Wealth and high community profiles make executives more vulnerable to lawsuits than other individuals. Typical claims against directors and officers include employment-related liability, such as discrimination, harassment and wrongful termination; mismanagement of assets; and failure to provide services.
State law or your corporate bylaws might require corporations to “indemnify,” or reimburse, directors and officers for personal liability that arises from their official duties. You do not need to buy insurance for this risk, but buying a directors and officers liability (D&O) policy can ensure you have the funds needed to cover these often costly claims. And lack of adequate insurance coverage can discourage executives from wanting to serve on your board—whether it’s a for-profit or nonprofit entity.
As nonstandard policies, D&O policies can vary greatly from insurer to insurer. The typical D&O policy contains two parts:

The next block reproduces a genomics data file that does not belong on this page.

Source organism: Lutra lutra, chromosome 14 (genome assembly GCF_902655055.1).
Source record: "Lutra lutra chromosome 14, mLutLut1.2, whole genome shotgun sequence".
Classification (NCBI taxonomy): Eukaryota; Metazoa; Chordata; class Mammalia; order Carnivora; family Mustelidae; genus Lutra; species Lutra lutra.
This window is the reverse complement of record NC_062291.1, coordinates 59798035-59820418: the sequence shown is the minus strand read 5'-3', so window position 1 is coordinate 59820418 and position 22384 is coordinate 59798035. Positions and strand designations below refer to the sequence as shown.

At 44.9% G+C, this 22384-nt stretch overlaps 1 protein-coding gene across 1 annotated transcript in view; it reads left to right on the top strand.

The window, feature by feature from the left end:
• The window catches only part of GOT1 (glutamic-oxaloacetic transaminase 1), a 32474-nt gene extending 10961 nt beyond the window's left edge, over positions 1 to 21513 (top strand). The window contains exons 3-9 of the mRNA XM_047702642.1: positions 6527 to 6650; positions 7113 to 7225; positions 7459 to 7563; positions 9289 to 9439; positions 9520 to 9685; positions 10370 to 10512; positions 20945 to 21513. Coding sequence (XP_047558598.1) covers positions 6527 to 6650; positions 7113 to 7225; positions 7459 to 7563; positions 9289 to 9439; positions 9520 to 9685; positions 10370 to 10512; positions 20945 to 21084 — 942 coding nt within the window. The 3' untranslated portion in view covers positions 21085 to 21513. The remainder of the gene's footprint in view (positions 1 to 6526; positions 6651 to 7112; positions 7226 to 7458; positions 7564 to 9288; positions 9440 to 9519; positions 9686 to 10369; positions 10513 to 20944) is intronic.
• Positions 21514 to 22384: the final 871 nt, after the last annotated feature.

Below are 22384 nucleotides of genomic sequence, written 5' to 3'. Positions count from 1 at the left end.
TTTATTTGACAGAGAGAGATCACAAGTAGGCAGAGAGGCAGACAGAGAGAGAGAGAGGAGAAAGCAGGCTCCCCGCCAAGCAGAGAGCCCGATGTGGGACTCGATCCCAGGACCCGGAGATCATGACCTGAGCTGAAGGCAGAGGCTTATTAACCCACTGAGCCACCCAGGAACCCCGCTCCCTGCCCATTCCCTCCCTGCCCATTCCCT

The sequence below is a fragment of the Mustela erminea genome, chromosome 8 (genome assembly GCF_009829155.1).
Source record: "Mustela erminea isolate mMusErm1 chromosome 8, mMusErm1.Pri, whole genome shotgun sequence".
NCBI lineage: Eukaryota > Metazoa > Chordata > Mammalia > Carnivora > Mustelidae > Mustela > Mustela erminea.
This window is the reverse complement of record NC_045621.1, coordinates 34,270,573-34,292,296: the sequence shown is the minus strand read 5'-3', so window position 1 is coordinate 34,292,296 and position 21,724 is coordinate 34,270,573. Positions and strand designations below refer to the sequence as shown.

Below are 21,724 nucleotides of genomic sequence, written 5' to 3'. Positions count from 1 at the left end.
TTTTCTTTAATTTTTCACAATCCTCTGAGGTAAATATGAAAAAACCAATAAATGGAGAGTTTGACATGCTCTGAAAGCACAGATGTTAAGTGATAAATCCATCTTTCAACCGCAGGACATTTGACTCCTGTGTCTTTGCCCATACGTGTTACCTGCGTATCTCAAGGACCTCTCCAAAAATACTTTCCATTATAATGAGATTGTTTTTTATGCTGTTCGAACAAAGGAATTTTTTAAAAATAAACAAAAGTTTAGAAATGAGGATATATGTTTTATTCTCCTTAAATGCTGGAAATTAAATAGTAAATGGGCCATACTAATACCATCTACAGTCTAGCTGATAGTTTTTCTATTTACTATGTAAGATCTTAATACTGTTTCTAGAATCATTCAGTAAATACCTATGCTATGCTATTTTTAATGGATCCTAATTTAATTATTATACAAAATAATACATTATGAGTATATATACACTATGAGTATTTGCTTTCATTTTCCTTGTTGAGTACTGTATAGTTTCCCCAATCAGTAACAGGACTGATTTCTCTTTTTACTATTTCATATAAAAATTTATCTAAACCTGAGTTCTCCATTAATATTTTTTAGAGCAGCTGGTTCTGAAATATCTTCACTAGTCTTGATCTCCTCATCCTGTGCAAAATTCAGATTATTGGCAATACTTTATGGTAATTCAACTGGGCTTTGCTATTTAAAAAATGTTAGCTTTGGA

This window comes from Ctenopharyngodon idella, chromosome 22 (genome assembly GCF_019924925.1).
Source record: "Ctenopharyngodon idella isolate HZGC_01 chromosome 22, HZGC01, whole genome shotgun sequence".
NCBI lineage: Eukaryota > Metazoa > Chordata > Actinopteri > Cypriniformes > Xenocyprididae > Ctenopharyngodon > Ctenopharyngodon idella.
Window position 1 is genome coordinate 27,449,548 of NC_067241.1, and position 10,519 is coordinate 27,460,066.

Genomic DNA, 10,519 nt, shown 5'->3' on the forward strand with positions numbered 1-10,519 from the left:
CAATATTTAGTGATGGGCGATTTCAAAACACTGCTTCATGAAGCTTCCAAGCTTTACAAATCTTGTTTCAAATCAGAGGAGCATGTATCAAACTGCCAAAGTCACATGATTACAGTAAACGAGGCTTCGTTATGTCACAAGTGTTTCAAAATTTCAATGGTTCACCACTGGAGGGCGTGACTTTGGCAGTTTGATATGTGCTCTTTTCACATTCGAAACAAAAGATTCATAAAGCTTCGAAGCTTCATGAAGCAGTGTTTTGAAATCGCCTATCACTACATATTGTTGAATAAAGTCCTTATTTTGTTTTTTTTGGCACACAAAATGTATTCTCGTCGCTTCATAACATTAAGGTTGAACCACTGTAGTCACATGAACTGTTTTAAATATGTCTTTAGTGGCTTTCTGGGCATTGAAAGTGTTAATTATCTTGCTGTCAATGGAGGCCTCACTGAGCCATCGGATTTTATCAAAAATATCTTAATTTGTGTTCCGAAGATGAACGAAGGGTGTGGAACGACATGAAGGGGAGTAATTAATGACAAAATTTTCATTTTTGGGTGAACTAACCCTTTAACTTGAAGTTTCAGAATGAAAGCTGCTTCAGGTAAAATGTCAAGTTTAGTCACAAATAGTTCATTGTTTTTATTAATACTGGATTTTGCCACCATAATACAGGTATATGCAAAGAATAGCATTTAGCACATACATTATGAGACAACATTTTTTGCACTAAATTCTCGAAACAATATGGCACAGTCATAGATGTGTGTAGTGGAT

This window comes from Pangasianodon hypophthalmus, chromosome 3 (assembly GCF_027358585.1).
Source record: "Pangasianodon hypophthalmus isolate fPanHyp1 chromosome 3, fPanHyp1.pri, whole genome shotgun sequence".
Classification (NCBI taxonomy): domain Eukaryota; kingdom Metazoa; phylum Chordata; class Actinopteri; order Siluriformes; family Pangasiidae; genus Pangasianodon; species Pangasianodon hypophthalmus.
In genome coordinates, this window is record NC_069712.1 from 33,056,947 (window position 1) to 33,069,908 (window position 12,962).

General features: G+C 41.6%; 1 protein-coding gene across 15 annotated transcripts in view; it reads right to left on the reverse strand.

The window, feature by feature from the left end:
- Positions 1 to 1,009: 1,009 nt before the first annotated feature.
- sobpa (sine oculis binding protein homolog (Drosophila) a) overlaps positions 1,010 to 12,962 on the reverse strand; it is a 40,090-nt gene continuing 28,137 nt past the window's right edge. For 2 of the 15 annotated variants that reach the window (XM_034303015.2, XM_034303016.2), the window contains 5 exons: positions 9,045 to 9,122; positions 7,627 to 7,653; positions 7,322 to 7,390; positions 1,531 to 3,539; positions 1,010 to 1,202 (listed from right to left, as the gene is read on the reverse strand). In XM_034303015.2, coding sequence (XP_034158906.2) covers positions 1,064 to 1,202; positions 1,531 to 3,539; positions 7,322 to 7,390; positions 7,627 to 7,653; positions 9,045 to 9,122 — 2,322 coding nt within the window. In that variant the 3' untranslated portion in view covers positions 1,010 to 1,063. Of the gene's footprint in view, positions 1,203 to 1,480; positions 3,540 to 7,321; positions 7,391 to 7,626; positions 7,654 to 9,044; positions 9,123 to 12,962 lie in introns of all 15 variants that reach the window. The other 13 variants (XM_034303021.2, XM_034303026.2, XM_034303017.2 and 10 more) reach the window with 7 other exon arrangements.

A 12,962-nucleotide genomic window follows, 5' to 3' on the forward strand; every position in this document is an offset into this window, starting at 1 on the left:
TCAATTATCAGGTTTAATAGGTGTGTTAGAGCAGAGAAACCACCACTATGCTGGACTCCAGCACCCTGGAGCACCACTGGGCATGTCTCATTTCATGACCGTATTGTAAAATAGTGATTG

- Part A covers directors and officers, reimbursing them directly for claims of liability that arise from their corporate duties.
- Part B covers the corporation, reimbursing it for expenses it pays on behalf of the directors and officers, if state law permits or corporate charter or bylaws require the corporation to indemnify directors and officers.
Some policies also contain Part C, or “entity coverage,” which covers the corporation itself when it is named in a lawsuit or claim. Insurers began adding entity coverage to their D&O policies in the 1990s, in response to a spate of securities and employment practices liability lawsuits that named the corporation as a defendant along with the directors and officers.
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